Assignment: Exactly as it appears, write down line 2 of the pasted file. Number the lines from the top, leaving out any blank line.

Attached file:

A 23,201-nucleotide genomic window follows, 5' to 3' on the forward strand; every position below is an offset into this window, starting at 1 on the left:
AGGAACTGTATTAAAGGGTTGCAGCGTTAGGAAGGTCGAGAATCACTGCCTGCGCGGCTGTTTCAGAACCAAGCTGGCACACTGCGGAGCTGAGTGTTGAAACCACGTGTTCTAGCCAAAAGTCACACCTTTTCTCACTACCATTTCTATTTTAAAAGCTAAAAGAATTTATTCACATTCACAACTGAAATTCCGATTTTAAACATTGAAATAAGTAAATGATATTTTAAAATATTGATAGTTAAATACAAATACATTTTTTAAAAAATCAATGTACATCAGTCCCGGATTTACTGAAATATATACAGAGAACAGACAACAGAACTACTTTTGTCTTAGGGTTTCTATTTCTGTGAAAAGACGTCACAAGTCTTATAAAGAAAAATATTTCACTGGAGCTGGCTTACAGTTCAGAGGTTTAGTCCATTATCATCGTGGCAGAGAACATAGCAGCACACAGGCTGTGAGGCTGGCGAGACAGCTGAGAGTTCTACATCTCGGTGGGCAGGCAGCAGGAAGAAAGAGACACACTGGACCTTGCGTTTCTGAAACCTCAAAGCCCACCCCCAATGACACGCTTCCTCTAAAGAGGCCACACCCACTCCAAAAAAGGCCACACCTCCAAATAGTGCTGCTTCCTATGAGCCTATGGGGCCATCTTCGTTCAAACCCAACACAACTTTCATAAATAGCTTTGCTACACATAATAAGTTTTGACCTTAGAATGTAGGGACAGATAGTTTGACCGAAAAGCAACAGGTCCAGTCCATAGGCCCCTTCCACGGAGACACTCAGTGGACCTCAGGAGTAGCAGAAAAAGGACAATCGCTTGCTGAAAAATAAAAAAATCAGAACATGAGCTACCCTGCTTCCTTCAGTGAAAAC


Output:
AGGAACTGTATTAAAGGGTTGCAGCGTTAGGAAGGTCGAGAATCACTGCCTGCGCGGCTGTTTCAGAACCAAGCTGGCACACTGCGGAGCTGAGTGTTGAAACCACGTGTTCTAGCCAAAAGTCACACCTTTTCTCACTACCATTTCTATTTTAAAAGCTAAAAGAATTTATTCACATTCACAACTGAAATTCCGATTTTAAACATTGAAATAAGTAAATGATATTTTAAAATATTGATAGTTAAATACAAATACATTTTTTAAAAAATCAATGTACATCAGTCCCGGATTTACTGAAATATATACAGAGAACAGACAACAGAACTACTTTTGTCTTAGGGTTTCTATTTCTGTGAAAAGACGTCACAAGTCTTATAAAGAAAAATATTTCACTGGAGCTGGCTTACAGTTCAGAGGTTTAGTCCATTATCATCGTGGCAGAGAACATAGCAGCACACAGGCTGTGAGGCTGGCGAGACAGCTGAGAGTTCTACATCTCGGTGGGCAGGCAGCAGGAAGAAAGAGACACACTGGACCTTGCGTTTCTGAAACCTCAAAGCCCACCCCCAATGACACGCTTCCTCTAAAGAGGCCACACCCACTCCAAAAAAGGCCACACCTCCAAATAGTGCTGCTTCCTATGAGCCTATGGGGCCATCTTCGTTCAAACCCAACACAACTTTCATAAATAGCTTTGCTACACATAATAAGTTTTGACCTTAGAATGTAGGGACAGATAGTTTGACCGAAAAGCAACAGGTCCAGTCCATAGGCCCCTTCCACGGAGACACTCAGTGGACCTCAGGAGTAGCAGAAAAAGGACAATCGCTTGCTGAAAAATAAAAAAATCAGAACATGAGCTACCCTGCTTCCTTCAGTGAAAAC